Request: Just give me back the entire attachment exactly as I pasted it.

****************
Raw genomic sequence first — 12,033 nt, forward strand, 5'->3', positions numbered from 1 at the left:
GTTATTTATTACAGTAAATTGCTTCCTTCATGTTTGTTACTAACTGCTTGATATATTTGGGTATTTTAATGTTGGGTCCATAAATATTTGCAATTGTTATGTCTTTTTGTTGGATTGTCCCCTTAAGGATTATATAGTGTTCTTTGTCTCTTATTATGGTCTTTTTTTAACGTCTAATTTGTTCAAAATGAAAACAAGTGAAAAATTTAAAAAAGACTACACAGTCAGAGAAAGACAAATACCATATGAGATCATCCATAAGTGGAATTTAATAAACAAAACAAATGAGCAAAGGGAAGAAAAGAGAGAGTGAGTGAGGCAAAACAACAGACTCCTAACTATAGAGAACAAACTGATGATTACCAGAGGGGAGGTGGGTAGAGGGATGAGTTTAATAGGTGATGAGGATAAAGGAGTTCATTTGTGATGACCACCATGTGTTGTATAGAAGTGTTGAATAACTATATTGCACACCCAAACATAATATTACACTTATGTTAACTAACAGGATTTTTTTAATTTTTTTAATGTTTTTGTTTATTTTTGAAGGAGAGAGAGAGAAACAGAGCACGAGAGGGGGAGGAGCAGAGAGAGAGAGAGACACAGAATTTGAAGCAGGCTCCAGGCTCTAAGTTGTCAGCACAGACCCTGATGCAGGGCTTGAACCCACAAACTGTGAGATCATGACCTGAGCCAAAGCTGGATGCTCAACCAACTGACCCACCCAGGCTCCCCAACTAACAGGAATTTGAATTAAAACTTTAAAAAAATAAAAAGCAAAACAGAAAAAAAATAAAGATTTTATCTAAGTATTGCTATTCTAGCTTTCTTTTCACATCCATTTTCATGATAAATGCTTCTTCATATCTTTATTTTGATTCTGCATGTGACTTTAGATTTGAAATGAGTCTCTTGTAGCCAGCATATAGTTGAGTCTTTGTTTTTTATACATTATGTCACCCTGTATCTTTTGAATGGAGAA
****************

Raw genomic sequence first — 12,033 nt, forward strand, 5'->3', positions numbered from 1 at the left:
GTTATTTATTACAGTAAATTGCTTCCTTCATGTTTGTTACTAACTGCTTGATATATTTGGGTATTTTAATGTTGGGTCCATAAATATTTGCAATTGTTATGTCTTTTTGTTGGATTGTCCCCTTAAGGATTATATAGTGTTCTTTGTCTCTTATTATGGTCTTTTTTTAACGTCTAATTTGTTCAAAATGAAAACAAGTGAAAAATTTAAAAAAGACTACACAGTCAGAGAAAGACAAATACCATATGAGATCATCCATAAGTGGAATTTAATAAACAAAACAAATGAGCAAAGGGAAGAAAAGAGAGAGTGAGTGAGGCAAAACAACAGACTCCTAACTATAGAGAACAAACTGATGATTACCAGAGGGGAGGTGGGTAGAGGGATGAGTTTAATAGGTGATGAGGATAAAGGAGTTCATTTGTGATGACCACCATGTGTTGTATAGAAGTGTTGAATAACTATATTGCACACCCAAACATAATATTACACTTATGTTAACTAACAGGATTTTTTTAATTTTTTTAATGTTTTTGTTTATTTTTGAAGGAGAGAGAGAGAAACAGAGCACGAGAGGGGGAGGAGCAGAGAGAGAGAGAGACACAGAATTTGAAGCAGGCTCCAGGCTCTAAGTTGTCAGCACAGACCCTGATGCAGGGCTTGAACCCACAAACTGTGAGATCATGACCTGAGCCAAAGCTGGATGCTCAACCAACTGACCCACCCAGGCTCCCCAACTAACAGGAATTTGAATTAAAACTTTAAAAAAATAAAAAGCAAAACAGAAAAAAAATAAAGATTTTATCTAAGTATTGCTATTCTAGCTTTCTTTTCACATCCATTTTCATGATAAATGCTTCTTCATATCTTTATTTTGATTCTGCATGTGACTTTAGATTTGAAATGAGTCTCTTGTAGCCAGCATATAGTTGAGTCTTTGTTTTTTATACATTATGTCACCCTGTATCTTTTGAATGGAGAA